A vaccine that may prevent HIV has been given the green light by the U.S. Food and Drug Administration to begin clinical trials in humans, according to Canadian researchers.
The announcement was made on the campus of the University of Western Ontario in London, Ont.
"We have gone through so many different challenges to come to this point," said Dr. Chil-Yong Kang, a researcher and professor at Western's Schulich School of Medicine and Dentistry. "This is the first time that I feel very happy and comfortable to initiate this human clinical trial."
Scientists at the University of Western Ontario, financially backed by the pharmaceutical venture company Sumagen, developed the vaccine, which is based on a genetically modified killed whole virus. The vaccine stimulated a strong immune response in early testing and appears to have no adverse effects, according to the researchers.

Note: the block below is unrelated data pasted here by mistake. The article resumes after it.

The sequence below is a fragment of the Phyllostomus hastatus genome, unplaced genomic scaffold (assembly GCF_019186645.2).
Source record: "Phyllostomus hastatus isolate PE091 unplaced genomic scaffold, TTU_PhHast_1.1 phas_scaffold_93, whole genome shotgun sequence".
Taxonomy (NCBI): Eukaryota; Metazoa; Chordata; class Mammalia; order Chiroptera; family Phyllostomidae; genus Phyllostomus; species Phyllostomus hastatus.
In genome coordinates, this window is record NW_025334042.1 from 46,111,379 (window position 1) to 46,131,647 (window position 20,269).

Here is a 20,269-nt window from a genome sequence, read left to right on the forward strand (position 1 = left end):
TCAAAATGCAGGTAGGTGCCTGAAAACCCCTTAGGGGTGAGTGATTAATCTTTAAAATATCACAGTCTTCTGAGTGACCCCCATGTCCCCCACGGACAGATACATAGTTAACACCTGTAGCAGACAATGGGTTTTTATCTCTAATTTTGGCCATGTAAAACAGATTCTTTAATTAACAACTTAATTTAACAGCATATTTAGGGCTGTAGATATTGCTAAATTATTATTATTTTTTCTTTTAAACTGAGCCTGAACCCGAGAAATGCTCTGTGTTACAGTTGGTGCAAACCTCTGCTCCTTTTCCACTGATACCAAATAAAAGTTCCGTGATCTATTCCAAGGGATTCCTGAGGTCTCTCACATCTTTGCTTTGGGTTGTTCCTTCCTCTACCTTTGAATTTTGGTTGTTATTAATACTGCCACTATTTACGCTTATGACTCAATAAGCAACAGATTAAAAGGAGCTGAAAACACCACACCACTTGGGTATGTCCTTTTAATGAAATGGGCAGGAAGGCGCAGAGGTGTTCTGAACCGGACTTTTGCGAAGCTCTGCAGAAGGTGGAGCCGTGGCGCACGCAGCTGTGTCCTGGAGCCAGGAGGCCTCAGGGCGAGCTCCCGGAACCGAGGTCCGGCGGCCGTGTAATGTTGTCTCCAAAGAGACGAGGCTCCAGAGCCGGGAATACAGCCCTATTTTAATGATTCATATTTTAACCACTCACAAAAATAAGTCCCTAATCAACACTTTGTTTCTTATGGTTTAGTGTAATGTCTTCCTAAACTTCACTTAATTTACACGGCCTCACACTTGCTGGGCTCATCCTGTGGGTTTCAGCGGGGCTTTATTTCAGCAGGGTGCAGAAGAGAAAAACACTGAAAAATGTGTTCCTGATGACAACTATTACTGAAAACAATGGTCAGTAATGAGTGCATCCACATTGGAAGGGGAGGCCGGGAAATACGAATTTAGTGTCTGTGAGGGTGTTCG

"FDA approval for human clinical trials is an extremely significant milestone for our vaccine, which has the potential to save the lives of millions of people around the world by preventing HIV infection," said Kang.
He said there have been three clinical trials for an HIV vaccine in the past using live viruses. "None of the researchers in the past have used this approach," he says of his use of a killed virus.
The vaccine, SAV001, will now have to undergo three phases of human clinical trials;
- Phase 1. Beginning in January 2012, this phase will involve 30 HIV-positive people on whom safety will be retested.
- Phase 2. This phase will examine immune responses in humans and will involve 600 HIV-negative people who are at high risk of contracting the AIDS virus.
- Phase 3. This phase will determine the efficacy of the vaccine and will involve 6,000 HIV-negative volunteers at high risk of contracting the virus.
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